3. I’m in! I’m in! Yes, the Bob!

  4. Awesome. I’d absolutely love to do something like this given a few more years of experience. I’m trying the “Frozen Otter Ultra Trek” in Wisconsin this winter – my first big challenge.

  5. I’m down. Especially if I can partner up with someone a little more familiar with the area.

  6. Definitely interested

  7. Very, very interested.

  8. I’ll probably never participate in a “summer” wilderness race (the Ski Classic still sparks my imagination if I ever actually learn proper skiing techniques.) But I also wanted to voice my support for your ideas. This kind of adventure racing is very compelling, and I think beneficial as well. It increases awareness about the importance of wilderness while promoting low-impact, human-powered travel. Good stuff.

  9. Sounds good to me. Any large wilderness area in the central or northern rockies could work. Having a AK classic style race too early in the season could be a slow, difficult, and dangerous a experience. Certainly the event would need to be “fun” (in a masochistic sort of way) and include all of the necessary risks, but I have no interests in avalanches and high water. The summer could be fun, but early fall could even be even more interesting.

    1. Problem with early fall in the Bob is low rivers and creeks. In a typical year the packrafting options would be very limited. Not a deal-breaker, but not using the area to it’s full potential either. An autumn event in the Absarokas would be the way to go.

  10. Great idea — just be aware that something like this will draw the ire of *you know who* and that “commercial” organized events aren’t allowed in wilderness areas. That said, sign me up. Jill and I will be partners — we’re great at navigating.

    1. This is the next step in Jill’s evolution, and over Memorial Day there’d be plenty of snow.

      I’ve found no evidence that non-commercial, under 75 person events need a permit, even in wilderness, so long as it’s FS land. Might be a dangerous assumption, of course.

  11. I think you’re right Dave but obviously there can’t be an entry fee. A donation is ok. No bikes in wilderness.

  12. I can confirm that when we did the Parcour, we were allowed to bring up to 75 people out w/o commercial permits so long as no fees were charged.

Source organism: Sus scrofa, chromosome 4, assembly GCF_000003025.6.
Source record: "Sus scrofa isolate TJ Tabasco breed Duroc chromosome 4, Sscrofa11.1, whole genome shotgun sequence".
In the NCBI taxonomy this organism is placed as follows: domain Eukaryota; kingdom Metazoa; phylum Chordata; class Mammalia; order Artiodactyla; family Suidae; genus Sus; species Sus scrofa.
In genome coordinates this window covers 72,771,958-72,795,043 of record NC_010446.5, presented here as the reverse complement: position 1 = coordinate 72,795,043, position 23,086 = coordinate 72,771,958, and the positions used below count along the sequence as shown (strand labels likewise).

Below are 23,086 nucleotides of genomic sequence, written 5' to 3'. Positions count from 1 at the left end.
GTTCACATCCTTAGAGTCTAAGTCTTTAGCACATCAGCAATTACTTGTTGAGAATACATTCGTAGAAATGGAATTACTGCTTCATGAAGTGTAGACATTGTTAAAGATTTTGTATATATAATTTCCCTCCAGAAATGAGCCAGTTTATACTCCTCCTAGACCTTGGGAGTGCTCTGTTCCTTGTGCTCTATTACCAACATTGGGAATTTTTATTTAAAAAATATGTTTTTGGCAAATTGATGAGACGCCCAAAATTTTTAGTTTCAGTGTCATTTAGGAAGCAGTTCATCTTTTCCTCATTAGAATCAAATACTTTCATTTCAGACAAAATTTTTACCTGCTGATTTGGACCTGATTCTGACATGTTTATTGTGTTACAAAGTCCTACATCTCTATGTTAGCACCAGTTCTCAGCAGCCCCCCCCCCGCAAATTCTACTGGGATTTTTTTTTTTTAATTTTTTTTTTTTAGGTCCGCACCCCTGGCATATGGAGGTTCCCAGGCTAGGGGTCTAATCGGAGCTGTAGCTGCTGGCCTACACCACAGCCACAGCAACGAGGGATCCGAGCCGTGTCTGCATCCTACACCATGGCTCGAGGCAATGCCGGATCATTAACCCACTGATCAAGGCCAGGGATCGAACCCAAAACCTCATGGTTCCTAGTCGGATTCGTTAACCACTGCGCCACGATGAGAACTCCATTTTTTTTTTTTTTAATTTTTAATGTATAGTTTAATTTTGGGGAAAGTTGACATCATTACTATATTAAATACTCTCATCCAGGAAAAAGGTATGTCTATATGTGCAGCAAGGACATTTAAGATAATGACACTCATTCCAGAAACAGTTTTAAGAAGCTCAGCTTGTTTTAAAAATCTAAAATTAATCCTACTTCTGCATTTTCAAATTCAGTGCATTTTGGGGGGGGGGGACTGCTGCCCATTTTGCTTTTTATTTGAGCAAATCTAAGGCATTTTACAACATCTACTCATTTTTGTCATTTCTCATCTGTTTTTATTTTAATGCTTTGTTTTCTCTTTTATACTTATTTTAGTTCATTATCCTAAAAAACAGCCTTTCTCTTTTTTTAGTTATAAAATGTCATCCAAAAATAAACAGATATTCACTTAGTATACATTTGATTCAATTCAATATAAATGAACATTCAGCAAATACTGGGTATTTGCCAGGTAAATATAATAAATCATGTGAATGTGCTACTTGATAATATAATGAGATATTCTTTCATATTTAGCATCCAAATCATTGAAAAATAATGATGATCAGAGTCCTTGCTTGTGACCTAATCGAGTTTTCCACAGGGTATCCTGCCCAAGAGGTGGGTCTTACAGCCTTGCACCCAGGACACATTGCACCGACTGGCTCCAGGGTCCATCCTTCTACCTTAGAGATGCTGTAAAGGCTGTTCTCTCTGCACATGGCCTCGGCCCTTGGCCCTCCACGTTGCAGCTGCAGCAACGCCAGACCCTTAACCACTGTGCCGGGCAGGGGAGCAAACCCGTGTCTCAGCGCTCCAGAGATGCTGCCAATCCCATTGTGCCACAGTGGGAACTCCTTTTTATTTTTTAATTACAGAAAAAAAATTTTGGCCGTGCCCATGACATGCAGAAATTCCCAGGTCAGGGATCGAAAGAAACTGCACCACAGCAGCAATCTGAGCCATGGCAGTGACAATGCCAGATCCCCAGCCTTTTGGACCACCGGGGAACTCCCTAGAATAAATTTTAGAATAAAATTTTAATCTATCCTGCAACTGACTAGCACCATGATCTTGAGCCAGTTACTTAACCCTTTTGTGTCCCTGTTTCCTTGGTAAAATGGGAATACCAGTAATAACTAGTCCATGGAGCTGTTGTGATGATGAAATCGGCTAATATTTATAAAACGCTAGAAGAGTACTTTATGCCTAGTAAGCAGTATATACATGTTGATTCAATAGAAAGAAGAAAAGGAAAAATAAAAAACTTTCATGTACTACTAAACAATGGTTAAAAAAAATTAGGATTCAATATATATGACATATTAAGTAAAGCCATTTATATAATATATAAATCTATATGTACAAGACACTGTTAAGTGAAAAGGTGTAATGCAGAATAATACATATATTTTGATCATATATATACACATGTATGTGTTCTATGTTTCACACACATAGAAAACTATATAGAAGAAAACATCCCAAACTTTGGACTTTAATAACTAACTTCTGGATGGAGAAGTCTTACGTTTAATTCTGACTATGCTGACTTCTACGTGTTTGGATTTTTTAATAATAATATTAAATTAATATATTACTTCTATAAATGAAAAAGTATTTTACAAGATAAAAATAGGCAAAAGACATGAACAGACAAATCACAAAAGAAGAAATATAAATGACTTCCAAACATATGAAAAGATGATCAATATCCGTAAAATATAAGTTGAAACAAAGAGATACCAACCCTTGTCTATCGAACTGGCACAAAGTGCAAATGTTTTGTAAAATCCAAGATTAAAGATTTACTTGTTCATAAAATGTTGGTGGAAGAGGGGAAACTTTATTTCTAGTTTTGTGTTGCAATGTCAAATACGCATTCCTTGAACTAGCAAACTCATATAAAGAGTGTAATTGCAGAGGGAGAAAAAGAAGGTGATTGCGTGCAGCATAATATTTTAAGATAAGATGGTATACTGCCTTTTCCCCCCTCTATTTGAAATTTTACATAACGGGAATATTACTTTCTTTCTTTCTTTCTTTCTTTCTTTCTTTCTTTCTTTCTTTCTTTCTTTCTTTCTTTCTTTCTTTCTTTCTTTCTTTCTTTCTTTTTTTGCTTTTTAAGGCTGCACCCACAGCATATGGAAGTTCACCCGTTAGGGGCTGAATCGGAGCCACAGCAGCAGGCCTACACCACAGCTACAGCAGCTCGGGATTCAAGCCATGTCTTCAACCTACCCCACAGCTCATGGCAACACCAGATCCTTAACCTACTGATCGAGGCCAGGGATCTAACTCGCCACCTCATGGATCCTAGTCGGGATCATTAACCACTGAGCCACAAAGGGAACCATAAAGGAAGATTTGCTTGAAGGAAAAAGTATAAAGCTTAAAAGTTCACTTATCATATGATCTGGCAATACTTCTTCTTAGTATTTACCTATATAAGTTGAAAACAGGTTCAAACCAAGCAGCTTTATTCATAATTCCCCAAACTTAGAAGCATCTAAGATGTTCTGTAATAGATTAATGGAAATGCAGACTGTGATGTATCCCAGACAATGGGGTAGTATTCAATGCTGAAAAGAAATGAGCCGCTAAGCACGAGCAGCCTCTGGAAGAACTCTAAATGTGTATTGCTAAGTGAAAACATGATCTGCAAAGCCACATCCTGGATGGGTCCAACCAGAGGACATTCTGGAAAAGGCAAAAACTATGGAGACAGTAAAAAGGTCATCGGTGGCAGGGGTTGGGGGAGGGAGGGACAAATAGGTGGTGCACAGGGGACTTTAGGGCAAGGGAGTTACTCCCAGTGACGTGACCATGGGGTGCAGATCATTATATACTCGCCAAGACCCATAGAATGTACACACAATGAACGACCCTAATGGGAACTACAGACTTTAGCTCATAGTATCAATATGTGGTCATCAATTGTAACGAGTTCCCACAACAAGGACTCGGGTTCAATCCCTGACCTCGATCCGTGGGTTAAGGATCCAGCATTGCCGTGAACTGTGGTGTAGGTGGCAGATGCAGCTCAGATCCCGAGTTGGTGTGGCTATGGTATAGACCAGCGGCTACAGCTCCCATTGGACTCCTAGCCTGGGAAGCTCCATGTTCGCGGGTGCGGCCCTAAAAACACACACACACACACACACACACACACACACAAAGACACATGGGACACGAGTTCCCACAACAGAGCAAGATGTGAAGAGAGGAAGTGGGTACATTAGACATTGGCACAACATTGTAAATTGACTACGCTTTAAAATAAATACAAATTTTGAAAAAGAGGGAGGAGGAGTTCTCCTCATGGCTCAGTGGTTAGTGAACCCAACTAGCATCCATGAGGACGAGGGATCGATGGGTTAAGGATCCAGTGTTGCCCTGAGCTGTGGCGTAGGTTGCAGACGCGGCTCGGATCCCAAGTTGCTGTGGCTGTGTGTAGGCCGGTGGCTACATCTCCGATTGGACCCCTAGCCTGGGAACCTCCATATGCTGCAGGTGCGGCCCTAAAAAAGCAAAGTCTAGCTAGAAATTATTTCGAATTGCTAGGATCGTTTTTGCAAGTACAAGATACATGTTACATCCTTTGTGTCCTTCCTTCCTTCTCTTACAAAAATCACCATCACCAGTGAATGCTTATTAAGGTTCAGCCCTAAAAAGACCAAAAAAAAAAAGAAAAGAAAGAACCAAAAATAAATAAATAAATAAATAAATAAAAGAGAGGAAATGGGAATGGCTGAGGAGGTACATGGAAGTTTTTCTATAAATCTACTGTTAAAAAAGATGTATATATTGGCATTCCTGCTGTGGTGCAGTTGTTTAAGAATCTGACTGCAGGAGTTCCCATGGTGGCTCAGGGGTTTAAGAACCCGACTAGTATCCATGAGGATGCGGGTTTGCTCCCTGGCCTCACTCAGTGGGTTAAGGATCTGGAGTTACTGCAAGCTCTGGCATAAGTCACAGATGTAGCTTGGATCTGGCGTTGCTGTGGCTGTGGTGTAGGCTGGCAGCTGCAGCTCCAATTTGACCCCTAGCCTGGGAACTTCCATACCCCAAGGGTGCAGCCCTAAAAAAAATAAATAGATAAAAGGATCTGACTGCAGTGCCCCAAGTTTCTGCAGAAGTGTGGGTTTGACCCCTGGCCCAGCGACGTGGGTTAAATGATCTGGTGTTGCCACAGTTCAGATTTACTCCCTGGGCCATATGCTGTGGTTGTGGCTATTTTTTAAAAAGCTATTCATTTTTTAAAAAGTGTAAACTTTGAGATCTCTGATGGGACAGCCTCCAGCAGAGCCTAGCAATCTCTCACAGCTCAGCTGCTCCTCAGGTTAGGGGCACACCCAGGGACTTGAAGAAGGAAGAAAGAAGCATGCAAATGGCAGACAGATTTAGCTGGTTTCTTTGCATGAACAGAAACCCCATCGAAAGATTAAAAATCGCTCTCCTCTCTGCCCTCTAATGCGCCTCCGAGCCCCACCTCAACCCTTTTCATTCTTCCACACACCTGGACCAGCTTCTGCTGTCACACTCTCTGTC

I don’t see any reason to change the format too much from a Classic-style race. They have good (lack of) rules, good sat phone policy, good evac policy, and they’ve learned a lot without having us reinvent the wheel.

    FYI you can bring bikes into the wilderness. You just can’t ride them… :)

    1. My understanding is that how “possession of a bike” is enforced varies widely. Unlikely to become an issue.

  13. Fall brings low water, even in the Absarokas. The Thorofare River and Pacific Creek, and the upper reaches of both of the Flathead branches in the Bob are laborious floats in the fall. Rivers like the White, Spotted Bear, etc. would be frustrating.

    May is a good time because of skiability and the water is reasonable. Things start to get scary in June, then ease up later in the month, and for about 4 weeks, everything is packraftable, including the small rivers.

    A route where we could packraft the Upper Yellowstone, then the Lamar and Black Canyon/Gardner would rock. Oh wait…umm…ah well, fun to dream.

    1. Oh the Lamar. That’s a dream. It would be so, so good. Me and my red boat (and paddle) are too chicken to go outlaw.

  14. There could be some interesting routes in Colorado if you put a restriction on the minimum elevation of allowed routes. For example a traverse of the Sawatch range from Edwards to Monarch pass where you could not go below 10,000 or 10,500 feet. There are a lot of trails in the area but none that run the length of the range. The routes competitors take would be a mix of trail hiking, off trail hiking and scrambling. The route would not include any packrafting but, it would make events like this accessible to people with out that kind of gear.

    1. A good idea Stuart. I think for most courses, one mandatory mid-race checkpoint could keep routes sporty (ie away from too many dirt roads) without being too contrived.